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Whether you have employees who are taking time off, working from home, or adapting their working practices, it is important to ensure they feel supported and engaged to enable you to continue your business now and in the future.

Many people are experiencing a time of heightened anxiety which could be linked to uncertainty about their work, or due to their personal circumstances. It is important that you maintain regular contact with your staff about what is expected of them now, and keeping them up to date with any potential changes to their work.

Supporting your staff through COVID-19

As businesses and their staff face into a period of uncertainty and change, it is even more important to be considering the wellbeing of your staff. Whether you have employees who are taking time off, working from home, or adapting their working practices, it is important to ensure they feel supported and engaged to enable you to continue your business now and in the future, keeping them up to date with any potential changes to their work.  

Many people are experiencing a time of heightened anxiety which could be linked to uncertainty about their work, or due to their personal circumstances. It is important that you maintain regular contact with your staff about what is expected of them now, and keeping them up to date with any potential changes to their work.

If you have concerns about how to support your staff during this time, you can access information and guidance for line managers on supporting staff wellbeing. You can also support your staff by sharing resources that they can use to look after their own wellbeing during this time. Some examples of useful websites can be found at Wellbeing Support

Your staff may also be experiencing a wide range of personal issues such as bereavement, addiction or domestic abuse. The BBC Action Line provides information on a wide range of topics so it may be beneficial to promote this to your employees to allow them to access information and support if they need it.

Preparing to return to work

If you handle the transition from absence/lockdown/working from home back to the workplace with support and care, it is more likely to be successful. There may have been a number of changes in the workplace or at home for your staff, and they could be experiencing additional stress or anxiety. Further guidance has been developed by Healthy Working Lives to help employers manage a return to work after lockdown.

If staff are moving back into the workplace, you should take steps to reduce any risks for staff based on their individual circumstances and be mindful that staff in higher risk categories may be more anxious about a return to work. 

There is a website and helpline to provide mental wellbeing support to staff working in health and social care who may be looking for advice on things like managing stress and anxiety, fatigue, sleep, relaxation and exercise.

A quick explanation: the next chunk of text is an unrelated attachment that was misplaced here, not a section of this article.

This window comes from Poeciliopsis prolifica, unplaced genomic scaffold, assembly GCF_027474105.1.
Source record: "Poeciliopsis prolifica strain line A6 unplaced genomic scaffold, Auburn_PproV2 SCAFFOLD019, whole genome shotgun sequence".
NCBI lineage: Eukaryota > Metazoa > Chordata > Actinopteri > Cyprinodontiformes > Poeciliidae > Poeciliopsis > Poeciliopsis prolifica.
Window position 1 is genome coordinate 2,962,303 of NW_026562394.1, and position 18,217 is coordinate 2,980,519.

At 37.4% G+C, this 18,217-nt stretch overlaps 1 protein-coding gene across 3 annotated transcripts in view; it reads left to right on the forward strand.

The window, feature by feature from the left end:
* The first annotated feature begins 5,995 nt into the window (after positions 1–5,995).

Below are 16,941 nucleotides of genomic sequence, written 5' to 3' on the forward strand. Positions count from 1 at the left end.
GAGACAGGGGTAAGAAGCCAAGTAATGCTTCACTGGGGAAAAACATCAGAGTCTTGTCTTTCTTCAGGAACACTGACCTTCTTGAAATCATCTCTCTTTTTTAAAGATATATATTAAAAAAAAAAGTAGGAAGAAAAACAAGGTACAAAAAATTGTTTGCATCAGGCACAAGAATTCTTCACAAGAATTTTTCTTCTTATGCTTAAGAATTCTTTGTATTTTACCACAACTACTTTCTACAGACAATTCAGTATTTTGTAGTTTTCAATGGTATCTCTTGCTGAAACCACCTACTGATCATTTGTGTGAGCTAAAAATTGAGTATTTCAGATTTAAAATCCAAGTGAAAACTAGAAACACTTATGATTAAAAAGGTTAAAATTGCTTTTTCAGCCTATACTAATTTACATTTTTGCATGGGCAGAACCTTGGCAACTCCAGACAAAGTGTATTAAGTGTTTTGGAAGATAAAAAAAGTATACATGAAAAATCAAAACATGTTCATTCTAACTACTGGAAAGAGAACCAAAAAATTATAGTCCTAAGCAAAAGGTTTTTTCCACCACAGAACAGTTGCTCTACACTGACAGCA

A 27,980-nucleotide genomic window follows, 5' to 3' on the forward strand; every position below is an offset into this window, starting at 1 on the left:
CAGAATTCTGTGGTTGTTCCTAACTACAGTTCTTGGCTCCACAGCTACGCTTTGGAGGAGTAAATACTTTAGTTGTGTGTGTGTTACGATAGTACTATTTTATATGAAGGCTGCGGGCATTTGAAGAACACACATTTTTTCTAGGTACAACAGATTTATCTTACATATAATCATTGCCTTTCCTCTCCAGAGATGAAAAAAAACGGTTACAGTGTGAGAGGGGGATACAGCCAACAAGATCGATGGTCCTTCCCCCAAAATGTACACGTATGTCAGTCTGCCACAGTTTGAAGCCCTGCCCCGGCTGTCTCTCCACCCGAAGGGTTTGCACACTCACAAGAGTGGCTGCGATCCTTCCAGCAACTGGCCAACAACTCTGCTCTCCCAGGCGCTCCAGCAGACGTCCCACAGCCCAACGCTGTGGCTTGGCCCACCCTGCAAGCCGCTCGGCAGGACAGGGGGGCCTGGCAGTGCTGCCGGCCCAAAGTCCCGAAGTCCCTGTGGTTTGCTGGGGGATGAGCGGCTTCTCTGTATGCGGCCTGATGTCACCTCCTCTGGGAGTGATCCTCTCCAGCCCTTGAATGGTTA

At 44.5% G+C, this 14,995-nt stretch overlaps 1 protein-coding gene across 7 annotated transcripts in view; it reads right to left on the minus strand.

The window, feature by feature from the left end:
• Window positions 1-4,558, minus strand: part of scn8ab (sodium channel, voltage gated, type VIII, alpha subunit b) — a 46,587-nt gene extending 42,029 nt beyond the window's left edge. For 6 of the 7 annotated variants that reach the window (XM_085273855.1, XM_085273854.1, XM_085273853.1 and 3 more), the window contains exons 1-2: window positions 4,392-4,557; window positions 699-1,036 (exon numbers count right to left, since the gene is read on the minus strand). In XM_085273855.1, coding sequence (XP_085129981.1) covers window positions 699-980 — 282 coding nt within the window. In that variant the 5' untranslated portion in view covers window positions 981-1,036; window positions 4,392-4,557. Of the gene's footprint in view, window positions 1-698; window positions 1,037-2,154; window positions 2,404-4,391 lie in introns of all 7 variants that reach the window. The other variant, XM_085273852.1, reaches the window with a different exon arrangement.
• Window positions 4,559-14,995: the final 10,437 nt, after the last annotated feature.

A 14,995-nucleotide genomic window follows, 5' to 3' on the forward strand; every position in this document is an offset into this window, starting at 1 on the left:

Where staff are absent, it is important to maintain communication with them to keep them engaged and updated on any changes to the business. You should also consider what training or development staff might need to help them adapt back to the workplace. Further information can be found in the Returning to Work Planning Checklist in this blog from Scottish Enterprise.

Supporting disabled staff

Changes in where and how people are working might mean disabled employees need new or different support to do their job. This will be individual to the person and their role so the best thing to do is have a conversation with your employee about what support they might need to continue to do their job effectively.

Even where you don’t think there will be a change to someone’s support needs, it is good practice to discuss this with them to check this is correct.

Disabled employees can access funding for workplace adjustments through the Government’s Access to Work scheme. Advice on making workplace adjustments for disabled staff can be found on the Equality and Human Rights Commission website.

For all staff, it is important to discuss any changes to working practices and be clear on what this means for their job role. Staff are better able to maintain their productivity if they are clear on what is expected of them, but also know where they can access support or advice if they feel they are struggling to adapt to new ways of working. For some staff, this clarity can be even more important. For example, those with autism may struggle with changes to their routine, or may need extra time/support to enable them to adapt to change. There are resources available to support people with autism cope with the impact of these changes, including tops tips on working from home.

Being flexible with your approach

It is important to be willing to adapt and flex to be able to find a solution that works for you and your staff.

Scottish Enterprise can offer advice to businesses to help them adapt their practices, and its website contains useful information on funding available to businesses.

Suggestions on how to support those working from home, particularly those who are also caring for children or others, can be found at Flexibility Works.

Information on time off to look after dependants can be found on the ACAS website. You could also direct your employees to advice for unpaid carers, including information on the funding and support that is available to them.

Staff and absence recovery

You should review the government advice on what to do if you have staff who need to self-isolate. You should share the government guidance with employees to ensure they have the right information. This guidance includes information on statutory sick pay (SSP) and the new Self-Isolation Support Grant.

The guidance above on returning to work is useful to help you support staff who may feel anxious returning to work after a period of absence or illness.